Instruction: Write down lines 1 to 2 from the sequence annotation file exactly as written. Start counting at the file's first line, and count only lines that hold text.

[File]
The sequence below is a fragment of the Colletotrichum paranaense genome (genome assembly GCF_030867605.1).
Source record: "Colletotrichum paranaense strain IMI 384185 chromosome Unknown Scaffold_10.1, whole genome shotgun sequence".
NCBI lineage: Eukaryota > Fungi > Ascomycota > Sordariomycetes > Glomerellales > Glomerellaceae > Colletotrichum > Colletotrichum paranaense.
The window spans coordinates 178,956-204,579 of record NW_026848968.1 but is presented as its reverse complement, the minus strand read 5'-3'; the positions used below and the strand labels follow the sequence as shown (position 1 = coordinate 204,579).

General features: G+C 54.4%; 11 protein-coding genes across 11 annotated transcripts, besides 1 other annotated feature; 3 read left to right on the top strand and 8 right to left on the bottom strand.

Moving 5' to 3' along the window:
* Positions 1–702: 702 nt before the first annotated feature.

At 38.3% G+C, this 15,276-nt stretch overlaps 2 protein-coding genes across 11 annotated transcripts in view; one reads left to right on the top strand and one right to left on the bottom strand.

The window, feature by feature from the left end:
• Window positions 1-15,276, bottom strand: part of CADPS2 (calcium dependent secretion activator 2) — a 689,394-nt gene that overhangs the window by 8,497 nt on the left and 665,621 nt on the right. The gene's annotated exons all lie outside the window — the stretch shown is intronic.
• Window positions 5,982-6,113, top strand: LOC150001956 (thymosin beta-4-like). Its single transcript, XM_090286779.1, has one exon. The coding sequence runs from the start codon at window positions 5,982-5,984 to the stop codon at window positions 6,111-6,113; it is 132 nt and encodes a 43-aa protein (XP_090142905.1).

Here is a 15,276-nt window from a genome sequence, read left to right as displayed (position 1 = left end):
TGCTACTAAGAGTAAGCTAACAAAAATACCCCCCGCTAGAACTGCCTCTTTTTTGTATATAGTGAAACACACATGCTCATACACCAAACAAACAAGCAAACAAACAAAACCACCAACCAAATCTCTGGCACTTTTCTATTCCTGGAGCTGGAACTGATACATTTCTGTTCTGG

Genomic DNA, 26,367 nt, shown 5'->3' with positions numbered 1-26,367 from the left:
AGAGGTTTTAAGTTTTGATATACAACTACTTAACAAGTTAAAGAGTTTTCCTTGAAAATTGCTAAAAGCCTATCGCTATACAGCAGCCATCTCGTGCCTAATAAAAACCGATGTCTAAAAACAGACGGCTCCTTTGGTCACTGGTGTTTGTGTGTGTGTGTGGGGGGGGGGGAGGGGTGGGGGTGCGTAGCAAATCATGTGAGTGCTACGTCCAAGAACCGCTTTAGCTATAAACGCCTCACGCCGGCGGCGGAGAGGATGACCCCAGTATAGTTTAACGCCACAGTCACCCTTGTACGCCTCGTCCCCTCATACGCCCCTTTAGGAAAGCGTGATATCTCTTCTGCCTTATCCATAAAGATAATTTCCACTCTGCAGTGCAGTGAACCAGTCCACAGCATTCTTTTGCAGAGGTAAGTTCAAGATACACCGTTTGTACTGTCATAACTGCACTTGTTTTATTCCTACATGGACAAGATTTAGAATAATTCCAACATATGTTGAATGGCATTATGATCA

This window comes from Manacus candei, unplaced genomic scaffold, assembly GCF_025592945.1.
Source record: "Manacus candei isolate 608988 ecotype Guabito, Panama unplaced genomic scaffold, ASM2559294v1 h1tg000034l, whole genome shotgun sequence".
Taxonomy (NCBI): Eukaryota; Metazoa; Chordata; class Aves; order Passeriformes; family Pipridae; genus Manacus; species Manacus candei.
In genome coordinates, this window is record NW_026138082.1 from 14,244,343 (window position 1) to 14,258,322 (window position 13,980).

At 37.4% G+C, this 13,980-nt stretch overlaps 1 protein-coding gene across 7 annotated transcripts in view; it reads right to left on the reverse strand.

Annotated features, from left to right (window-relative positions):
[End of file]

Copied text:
The sequence below is a fragment of the Colletotrichum paranaense genome (genome assembly GCF_030867605.1).
Source record: "Colletotrichum paranaense strain IMI 384185 chromosome Unknown Scaffold_10.1, whole genome shotgun sequence".